Better BBQs - How to boost your BBQ Cooking
The word barbecue just makes us think of these glorious summer months, doesn’t it? (Even though I know people who use it all year round including for Christmas lunch!) At home, I love barbecues and eating outside and I’d love you to try it more too. A leisurely meal with family and friends, cooked outside, the smell of charcoal, crunchy salads and a cool, crisp drink - just what summertime memories are made of!
But BBQs can seem samey with sausages and burgers all the time and as well as encouraging you to eat outside more, I’d like you to consider shaking up your grill goodies! Here are eight top tips for a more exciting al fresco eating experience.
1. First shake up suggestion – try fish on the BBQ. The Aussies know what they’re doing with ‘shrimps on the barbie’ but don’t be limited to just those tasty crustaceans. Firm fish fillets work wonders and they don’t need very long – that can be their and your downfall too though! Keep a keen eye on them before they are overdone.
2. Whatever you’re planning for your garden dining, a tasty marinade or spicy rub could go a long way to liven things up. There are some of my recipes here: bear in mind that different cuts of meat, fish and veg take to marinades differently; on the other hand, what’s great about marinade recipes is that they can be adapted to suit your tastes and flavour preferences.
3. Invigorate your veg, and no I don’t just mean the side salads! These days, we’re so much more aware of veg thanks to the rise of healthy living, vegetarianism and veganism that adding it to your barbie menu is an excellent idea! Corn on the cob is an all-time favourite, of course, but there are plenty of other colourful options such as asparagus and healthy root vegetables like carrots and parsnips. Give them time though as they take a while and a good idea is to blanche them first. Warmer veg can take on a marinade better.
4. And as for those side salads, keep them fresh and crunchy with acidic dressings to counter act the textures and depth of flavour of the meat.
5. For vegetarians looking for their protein on the BBQ, halloumi is a staple in my garden cooking and many others too. This salty, Greek cheese (you know, the squeaky one!) can handle a BBQ well and there are some great recipes here.
6. For many people, cooking on a gas barbecue isn’t authentic and they prefer the smell and authentic feeling of cooking on a grill over coals. If you want to take it to the next level, the Bear Grylls’ or Ray Mears’ level, you can cook directly on the coals themselves which is called a dirty BBQ. There is definitely technique required here and it’s a good idea to read up before proceeding.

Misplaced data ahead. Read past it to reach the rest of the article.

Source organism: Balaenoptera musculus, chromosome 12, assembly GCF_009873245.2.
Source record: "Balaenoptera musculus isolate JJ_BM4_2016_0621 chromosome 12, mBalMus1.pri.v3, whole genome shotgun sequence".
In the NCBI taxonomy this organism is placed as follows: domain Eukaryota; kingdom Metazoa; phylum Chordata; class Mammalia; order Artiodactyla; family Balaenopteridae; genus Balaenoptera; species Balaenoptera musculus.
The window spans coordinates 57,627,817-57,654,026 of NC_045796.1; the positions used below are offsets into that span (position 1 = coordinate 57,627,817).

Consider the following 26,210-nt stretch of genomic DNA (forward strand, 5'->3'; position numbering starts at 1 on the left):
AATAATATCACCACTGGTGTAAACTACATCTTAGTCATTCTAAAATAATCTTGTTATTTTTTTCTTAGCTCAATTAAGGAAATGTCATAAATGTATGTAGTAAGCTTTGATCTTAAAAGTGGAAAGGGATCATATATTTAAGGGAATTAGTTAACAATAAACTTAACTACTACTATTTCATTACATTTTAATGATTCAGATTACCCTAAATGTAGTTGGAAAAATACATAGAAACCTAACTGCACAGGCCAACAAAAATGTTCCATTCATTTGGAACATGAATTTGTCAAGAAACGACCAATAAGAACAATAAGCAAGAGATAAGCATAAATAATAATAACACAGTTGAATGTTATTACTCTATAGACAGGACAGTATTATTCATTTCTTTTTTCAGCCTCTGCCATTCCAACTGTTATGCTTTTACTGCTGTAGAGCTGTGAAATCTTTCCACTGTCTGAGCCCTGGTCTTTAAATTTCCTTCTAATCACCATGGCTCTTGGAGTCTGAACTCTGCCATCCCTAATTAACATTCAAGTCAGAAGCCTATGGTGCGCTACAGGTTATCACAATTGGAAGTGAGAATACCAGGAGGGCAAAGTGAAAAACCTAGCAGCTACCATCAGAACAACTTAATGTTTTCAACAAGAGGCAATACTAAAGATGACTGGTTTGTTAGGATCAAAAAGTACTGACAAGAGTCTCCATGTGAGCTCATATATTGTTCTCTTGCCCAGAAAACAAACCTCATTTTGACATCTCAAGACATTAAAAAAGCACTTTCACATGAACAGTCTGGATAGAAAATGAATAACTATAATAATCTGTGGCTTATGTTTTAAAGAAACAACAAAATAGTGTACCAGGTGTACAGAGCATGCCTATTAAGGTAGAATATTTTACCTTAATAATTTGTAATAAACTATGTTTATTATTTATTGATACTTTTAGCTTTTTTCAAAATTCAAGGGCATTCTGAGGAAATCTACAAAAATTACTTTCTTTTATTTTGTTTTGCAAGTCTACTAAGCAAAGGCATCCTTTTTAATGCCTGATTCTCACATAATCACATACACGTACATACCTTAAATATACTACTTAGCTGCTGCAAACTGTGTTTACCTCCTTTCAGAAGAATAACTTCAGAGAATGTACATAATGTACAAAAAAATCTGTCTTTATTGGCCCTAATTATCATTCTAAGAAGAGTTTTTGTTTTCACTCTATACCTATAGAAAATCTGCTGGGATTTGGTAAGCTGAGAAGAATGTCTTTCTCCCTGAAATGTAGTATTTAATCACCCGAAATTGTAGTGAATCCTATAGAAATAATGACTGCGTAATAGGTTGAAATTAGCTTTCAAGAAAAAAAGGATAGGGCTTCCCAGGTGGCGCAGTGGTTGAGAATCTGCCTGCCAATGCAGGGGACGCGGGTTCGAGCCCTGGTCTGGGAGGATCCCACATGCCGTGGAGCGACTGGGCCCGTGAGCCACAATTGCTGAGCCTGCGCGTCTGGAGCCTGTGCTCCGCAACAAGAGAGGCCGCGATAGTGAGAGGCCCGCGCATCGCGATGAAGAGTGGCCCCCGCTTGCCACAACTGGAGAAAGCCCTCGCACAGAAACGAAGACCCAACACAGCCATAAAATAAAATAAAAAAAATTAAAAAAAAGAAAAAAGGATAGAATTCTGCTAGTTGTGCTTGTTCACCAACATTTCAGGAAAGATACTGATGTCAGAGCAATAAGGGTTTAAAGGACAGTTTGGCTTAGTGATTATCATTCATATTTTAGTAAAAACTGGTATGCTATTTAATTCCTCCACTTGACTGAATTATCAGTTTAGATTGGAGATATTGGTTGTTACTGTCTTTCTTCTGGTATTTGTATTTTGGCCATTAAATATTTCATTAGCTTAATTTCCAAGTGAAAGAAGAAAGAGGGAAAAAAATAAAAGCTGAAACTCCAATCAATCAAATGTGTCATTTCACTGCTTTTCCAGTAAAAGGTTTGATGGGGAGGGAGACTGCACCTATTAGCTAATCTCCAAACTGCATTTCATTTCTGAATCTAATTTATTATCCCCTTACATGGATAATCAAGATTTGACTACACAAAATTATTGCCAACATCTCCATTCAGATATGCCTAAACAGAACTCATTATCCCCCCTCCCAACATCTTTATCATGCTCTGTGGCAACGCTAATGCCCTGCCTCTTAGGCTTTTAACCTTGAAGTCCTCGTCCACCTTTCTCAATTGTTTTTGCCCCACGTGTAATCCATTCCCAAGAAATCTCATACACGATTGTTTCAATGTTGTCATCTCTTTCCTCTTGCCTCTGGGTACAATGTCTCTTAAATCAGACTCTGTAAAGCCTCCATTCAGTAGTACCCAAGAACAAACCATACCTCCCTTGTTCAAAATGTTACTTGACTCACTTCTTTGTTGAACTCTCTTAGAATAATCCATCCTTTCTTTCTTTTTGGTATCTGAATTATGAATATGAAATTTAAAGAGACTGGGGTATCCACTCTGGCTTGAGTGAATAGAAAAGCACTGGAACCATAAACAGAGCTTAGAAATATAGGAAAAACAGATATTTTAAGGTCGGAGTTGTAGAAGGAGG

7. Make your own burgers! There are so many meat and veggie burger recipes on the internet that you’re sure to find one that you like. BBQ pros recommend using the finest mince beef that you can buy (or mince it yourself – apparently there has been a spike in mincer sales reported at Lakeland and John Lewis!) and don’t go for lean minced beef – the fat not only adds flavour but also helps your burger patty stick together. They also advise against using salt as seasoning as it dehydrates the meat and causes your burger to fall apart. For veggie burgers, trusty halloumi works as do ‘meaty’ portobello mushrooms. Experiment.
8. If your BBQs are renowned for undercooked meat, then do invest in a meat thermometer. You’ll look like a professional chef and won’t have people wandering over with the question every outside cook dreads hearing “Do you think this is cooked?”!
There are more BBQ hints and tips on my website here. BBQs are really changing (look at the Big Green Eggsthat you see chefs cooking with on Instagram!) and are no longer being dusted off just for the summer. People like the idea of cooking outside but they’re also keen to try a variety of foods in new ways. Now’s the time to become known for your legendary BBQs so I thoroughly recommend experimenting! Make 2020 the year you banish the burgers and boost the BBQ experience!